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B.P.T. Railway

(The nearly abandoned railway of the Bombay Port Trust.)


A brief report as on July 2000

Hello, and welcome to this small page about the Bombay Port Trust Railway.

Largely stemming out of the heavy raw cotton and foodgrain traffic in the 1920s, the Bombay Port Trust set up an extensive railway network along the coast, from the heavily congested Bombay Docks right upto Wadala Road and Raoli Jn., about 11 km away. The railway was complete with its own independent signalling, (semaphore), locomotive and wagon workshops, water cranes, yards and sheds, hump for shunting, administration, the whole works.

Motive power was provided by cute 2-6-0T tanks, built in Britain, with two larger 2-10-2Ts for hump shunting. Although a couple of diesels came in as well, it were the surviving 2-6-0Ts that ruled the roost till the late 1980s.

Alas, with container traffic, and the railways in general discouraging piecemeal wagon traffic, thus moving goods in complete trainloads (rakeloads, in Indian parlance), the BPT railway all but lost its complete utility. As part of a move to decongest the squalid and chaotic South Bombay docks area, a larger and more modern port was established across the bay at Nhava Shava. Named JNPT (Jawaharlal Nehru Port Trust), its just a few km across the sea, but a whopping 93 km by rail, as trains have to go all round the island, along the coast.  The establishment of JNPT was the last straw, leading to an almost total decline of the BPT railway. The steam engines were shamelessly broken up in the utmost secrecy, quite surprisingly, and the pleas of a British tour operator to let them live at least till his current group of customers visited fell on deaf ears. The local press was very critical of this shameless haste in breaking up of these faithful machines that had served for well over six decades.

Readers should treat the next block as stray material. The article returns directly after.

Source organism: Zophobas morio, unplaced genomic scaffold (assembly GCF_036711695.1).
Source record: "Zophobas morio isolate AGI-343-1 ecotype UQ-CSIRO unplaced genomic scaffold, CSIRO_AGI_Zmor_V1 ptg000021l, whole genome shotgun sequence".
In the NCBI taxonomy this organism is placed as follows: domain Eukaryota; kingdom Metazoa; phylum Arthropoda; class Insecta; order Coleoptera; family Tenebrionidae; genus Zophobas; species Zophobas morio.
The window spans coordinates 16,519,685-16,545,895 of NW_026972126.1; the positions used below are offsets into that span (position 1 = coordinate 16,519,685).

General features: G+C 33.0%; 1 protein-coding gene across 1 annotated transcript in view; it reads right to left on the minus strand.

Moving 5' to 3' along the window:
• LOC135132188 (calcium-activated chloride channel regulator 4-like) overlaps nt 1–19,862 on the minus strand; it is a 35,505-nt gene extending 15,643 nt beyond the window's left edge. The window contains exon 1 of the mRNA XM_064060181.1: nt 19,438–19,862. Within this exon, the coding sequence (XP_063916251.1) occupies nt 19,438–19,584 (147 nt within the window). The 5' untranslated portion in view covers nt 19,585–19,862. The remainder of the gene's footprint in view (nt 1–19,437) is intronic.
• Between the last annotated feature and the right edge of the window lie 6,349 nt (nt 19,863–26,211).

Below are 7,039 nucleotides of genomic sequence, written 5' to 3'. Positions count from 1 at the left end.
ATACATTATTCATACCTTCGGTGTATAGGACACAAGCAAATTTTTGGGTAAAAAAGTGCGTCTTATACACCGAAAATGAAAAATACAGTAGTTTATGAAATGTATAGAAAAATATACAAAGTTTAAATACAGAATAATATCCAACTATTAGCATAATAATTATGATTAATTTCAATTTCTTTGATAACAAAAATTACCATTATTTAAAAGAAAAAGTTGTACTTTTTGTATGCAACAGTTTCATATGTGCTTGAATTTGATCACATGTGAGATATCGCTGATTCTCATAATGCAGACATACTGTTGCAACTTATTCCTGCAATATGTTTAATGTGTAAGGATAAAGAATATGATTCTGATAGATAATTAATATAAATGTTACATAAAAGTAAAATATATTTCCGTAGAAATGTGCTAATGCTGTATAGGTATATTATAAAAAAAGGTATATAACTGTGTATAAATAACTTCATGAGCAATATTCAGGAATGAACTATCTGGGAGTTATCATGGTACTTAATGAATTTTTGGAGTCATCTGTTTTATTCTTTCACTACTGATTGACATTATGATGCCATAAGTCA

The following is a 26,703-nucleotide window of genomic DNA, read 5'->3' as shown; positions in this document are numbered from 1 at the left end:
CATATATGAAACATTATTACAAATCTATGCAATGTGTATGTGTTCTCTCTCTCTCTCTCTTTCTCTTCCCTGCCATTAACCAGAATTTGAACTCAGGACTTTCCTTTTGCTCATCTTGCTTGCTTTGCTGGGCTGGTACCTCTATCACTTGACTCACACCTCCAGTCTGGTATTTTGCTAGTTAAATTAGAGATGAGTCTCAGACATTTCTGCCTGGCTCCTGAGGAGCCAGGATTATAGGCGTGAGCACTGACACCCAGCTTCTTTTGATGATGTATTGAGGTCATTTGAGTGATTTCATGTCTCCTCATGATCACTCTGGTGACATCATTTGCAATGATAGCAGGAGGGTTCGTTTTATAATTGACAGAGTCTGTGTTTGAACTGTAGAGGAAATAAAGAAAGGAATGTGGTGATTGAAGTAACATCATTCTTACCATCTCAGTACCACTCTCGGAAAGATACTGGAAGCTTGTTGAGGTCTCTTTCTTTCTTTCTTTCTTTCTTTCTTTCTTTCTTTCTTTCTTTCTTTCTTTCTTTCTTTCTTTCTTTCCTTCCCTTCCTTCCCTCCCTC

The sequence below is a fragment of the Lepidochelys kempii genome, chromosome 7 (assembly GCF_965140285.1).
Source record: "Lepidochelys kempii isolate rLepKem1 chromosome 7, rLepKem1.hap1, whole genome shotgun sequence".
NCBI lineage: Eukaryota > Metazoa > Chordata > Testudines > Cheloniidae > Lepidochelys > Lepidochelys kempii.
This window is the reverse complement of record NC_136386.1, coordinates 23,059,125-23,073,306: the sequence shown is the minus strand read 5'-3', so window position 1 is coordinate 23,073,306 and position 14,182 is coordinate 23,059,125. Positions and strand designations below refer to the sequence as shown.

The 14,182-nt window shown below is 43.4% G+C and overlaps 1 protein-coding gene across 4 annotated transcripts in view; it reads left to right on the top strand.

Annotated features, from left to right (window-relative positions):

It was a heart rending sight indeed in the late 1980s to see vast stretches of BPT track being torn up, and roads being paved in their place. Container laden lorries now run where the cute 2-6-0Ts and open low sided cars ran. The water cranes and steam shed are all gone, and surviving stretches of track seem to disappear pointlessly into dense undergrowth and foliage. One single track, the grooves mostly filled with mud and stone, stretches uselessly on the badly maintained roads. The skeletal remains of a former port railway is  today but a mere shadow of its former glory.